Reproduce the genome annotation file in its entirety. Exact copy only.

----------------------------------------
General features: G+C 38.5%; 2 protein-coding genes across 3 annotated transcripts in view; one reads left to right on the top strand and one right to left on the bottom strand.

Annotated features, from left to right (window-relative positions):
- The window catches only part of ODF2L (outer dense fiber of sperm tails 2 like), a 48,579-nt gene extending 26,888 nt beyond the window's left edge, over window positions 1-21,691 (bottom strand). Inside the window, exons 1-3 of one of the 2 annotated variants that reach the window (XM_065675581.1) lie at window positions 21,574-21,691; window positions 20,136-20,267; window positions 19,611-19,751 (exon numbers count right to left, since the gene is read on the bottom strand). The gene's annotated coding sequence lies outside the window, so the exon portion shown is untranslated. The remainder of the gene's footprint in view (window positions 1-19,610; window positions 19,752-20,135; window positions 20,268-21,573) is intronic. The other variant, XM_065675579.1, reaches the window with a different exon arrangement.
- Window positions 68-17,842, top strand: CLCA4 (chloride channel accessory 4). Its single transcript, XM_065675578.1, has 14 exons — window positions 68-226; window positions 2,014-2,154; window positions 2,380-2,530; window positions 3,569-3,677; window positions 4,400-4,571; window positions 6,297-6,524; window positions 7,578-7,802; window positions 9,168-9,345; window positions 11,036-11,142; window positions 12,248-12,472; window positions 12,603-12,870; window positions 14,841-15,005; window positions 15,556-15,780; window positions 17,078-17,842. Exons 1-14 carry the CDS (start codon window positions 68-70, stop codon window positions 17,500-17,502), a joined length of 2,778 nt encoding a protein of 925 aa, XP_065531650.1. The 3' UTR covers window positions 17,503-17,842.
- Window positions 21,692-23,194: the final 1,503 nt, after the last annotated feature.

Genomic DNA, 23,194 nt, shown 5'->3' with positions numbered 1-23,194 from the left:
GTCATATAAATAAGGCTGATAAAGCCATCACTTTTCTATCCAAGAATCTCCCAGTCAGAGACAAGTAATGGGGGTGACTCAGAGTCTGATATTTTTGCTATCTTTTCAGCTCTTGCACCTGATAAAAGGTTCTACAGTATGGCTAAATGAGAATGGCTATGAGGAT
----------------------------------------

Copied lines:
General features: G+C 38.5%; 2 protein-coding genes across 3 annotated transcripts in view; one reads left to right on the top strand and one right to left on the bottom strand.

Annotated features, from left to right (window-relative positions):
- The window catches only part of ODF2L (outer dense fiber of sperm tails 2 like), a 48,579-nt gene extending 26,888 nt beyond the window's left edge, over window positions 1-21,691 (bottom strand). Inside the window, exons 1-3 of one of the 2 annotated variants that reach the window (XM_065675581.1) lie at window positions 21,574-21,691; window positions 20,136-20,267; window positions 19,611-19,751 (exon numbers count right to left, since the gene is read on the bottom strand). The gene's annotated coding sequence lies outside the window, so the exon portion shown is untranslated. The remainder of the gene's footprint in view (window positions 1-19,610; window positions 19,752-20,135; window positions 20,268-21,573) is intronic. The other variant, XM_065675579.1, reaches the window with a different exon arrangement.
- Window positions 68-17,842, top strand: CLCA4 (chloride channel accessory 4). Its single transcript, XM_065675578.1, has 14 exons — window positions 68-226; window positions 2,014-2,154; window positions 2,380-2,530; window positions 3,569-3,677; window positions 4,400-4,571; window positions 6,297-6,524; window positions 7,578-7,802; window positions 9,168-9,345; window positions 11,036-11,142; window positions 12,248-12,472; window positions 12,603-12,870; window positions 14,841-15,005; window positions 15,556-15,780; window positions 17,078-17,842. Exons 1-14 carry the CDS (start codon window positions 68-70, stop codon window positions 17,500-17,502), a joined length of 2,778 nt encoding a protein of 925 aa, XP_065531650.1. The 3' UTR covers window positions 17,503-17,842.
- Window positions 21,692-23,194: the final 1,503 nt, after the last annotated feature.

Genomic DNA, 23,194 nt, shown 5'->3' with positions numbered 1-23,194 from the left:
GTCATATAAATAAGGCTGATAAAGCCATCACTTTTCTATCCAAGAATCTCCCAGTCAGAGACAAGTAATGGGGGTGACTCAGAGTCTGATATTTTTGCTATCTTTTCAGCTCTTGCACCTGATAAAAGGTTCTACAGTATGGCTAAATGAGAATGGCTATGAGGAT